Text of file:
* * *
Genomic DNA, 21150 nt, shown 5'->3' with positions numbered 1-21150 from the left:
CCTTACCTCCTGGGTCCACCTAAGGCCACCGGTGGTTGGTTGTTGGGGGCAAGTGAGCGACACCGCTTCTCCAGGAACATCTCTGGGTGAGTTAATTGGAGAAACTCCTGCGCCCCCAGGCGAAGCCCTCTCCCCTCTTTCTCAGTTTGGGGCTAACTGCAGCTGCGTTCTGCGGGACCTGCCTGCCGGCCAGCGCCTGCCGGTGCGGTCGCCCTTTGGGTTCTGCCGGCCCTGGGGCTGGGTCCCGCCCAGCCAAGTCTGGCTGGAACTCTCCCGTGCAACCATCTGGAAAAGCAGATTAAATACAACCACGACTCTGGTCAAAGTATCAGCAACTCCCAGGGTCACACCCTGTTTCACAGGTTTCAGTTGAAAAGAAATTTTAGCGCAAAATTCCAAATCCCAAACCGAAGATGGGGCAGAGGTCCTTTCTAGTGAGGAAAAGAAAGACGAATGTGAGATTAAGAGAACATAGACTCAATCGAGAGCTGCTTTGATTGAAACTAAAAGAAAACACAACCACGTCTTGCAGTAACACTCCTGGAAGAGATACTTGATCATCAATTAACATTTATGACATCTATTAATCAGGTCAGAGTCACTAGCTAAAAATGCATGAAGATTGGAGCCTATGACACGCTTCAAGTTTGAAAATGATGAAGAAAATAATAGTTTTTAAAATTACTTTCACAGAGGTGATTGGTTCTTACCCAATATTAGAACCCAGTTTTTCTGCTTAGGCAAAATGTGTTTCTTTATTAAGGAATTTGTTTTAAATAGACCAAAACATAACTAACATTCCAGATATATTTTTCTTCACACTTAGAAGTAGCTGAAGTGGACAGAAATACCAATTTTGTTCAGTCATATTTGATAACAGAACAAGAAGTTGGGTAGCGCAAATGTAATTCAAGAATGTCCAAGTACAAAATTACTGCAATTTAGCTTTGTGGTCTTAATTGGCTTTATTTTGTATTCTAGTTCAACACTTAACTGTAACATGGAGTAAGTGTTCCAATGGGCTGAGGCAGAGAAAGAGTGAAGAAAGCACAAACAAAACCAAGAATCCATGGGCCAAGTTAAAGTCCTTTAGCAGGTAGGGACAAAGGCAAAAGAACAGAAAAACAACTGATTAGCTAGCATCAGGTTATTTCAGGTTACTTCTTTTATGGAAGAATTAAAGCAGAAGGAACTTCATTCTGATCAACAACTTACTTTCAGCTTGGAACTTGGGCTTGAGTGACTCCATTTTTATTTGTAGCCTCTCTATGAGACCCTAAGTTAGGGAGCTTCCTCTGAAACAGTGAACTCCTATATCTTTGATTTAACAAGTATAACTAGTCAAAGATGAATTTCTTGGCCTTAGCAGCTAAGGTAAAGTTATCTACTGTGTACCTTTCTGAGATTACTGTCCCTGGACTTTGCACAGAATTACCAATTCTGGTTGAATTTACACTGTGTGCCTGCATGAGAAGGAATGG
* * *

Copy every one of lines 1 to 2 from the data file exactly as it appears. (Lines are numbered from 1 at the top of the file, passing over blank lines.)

Genomic DNA, 21150 nt, shown 5'->3' with positions numbered 1-21150 from the left:
CCTTACCTCCTGGGTCCACCTAAGGCCACCGGTGGTTGGTTGTTGGGGGCAAGTGAGCGACACCGCTTCTCCAGGAACATCTCTGGGTGAGTTAATTGGAGAAACTCCTGCGCCCCCAGGCGAAGCCCTCTCCCCTCTTTCTCAGTTTGGGGCTAACTGCAGCTGCGTTCTGCGGGACCTGCCTGCCGGCCAGCGCCTGCCGGTGCGGTCGCCCTTTGGGTTCTGCCGGCCCTGGGGCTGGGTCCCGCCCAGCCAAGTCTGGCTGGAACTCTCCCGTGCAACCATCTGGAAAAGCAGATTAAATACAACCACGACTCTGGTCAAAGTATCAGCAACTCCCAGGGTCACACCCTGTTTCACAGGTTTCAGTTGAAAAGAAATTTTAGCGCAAAATTCCAAATCCCAAACCGAAGATGGGGCAGAGGTCCTTTCTAGTGAGGAAAAGAAAGACGAATGTGAGATTAAGAGAACATAGACTCAATCGAGAGCTGCTTTGATTGAAACTAAAAGAAAACACAACCACGTCTTGCAGTAACACTCCTGGAAGAGATACTTGATCATCAATTAACATTTATGACATCTATTAATCAGGTCAGAGTCACTAGCTAAAAATGCATGAAGATTGGAGCCTATGACACGCTTCAAGTTTGAAAATGATGAAGAAAATAATAGTTTTTAAAATTACTTTCACAGAGGTGATTGGTTCTTACCCAATATTAGAACCCAGTTTTTCTGCTTAGGCAAAATGTGTTTCTTTATTAAGGAATTTGTTTTAAATAGACCAAAACATAACTAACATTCCAGATATATTTTTCTTCACACTTAGAAGTAGCTGAAGTGGACAGAAATACCAATTTTGTTCAGTCATATTTGATAACAGAACAAGAAGTTGGGTAGCGCAAATGTAATTCAAGAATGTCCAAGTACAAAATTACTGCAATTTAGCTTTGTGGTCTTAATTGGCTTTATTTTGTATTCTAGTTCAACACTTAACTGTAACATGGAGTAAGTGTTCCAATGGGCTGAGGCAGAGAAAGAGTGAAGAAAGCACAAACAAAACCAAGAATCCATGGGCCAAGTTAAAGTCCTTTAGCAGGTAGGGACAAAGGCAAAAGAACAGAAAAACAACTGATTAGCTAGCATCAGGTTATTTCAGGTTACTTCTTTTATGGAAGAATTAAAGCAGAAGGAACTTCATTCTGATCAACAACTTACTTTCAGCTTGGAACTTGGGCTTGAGTGACTCCATTTTTATTTGTAGCCTCTCTATGAGACCCTAAGTTAGGGAGCTTCCTCTGAAACAGTGAACTCCTATATCTTTGATTTAACAAGTATAACTAGTCAAAGATGAATTTCTTGGCCTTAGCAGCTAAGGTAAAGTTATCTACTGTGTACCTTTCTGAGATTACTGTCCCTGGACTTTGCACAGAATTACCAATTCTGGTTGAATTTACACTGTGTGCCTGCATGAGAAGGAATGG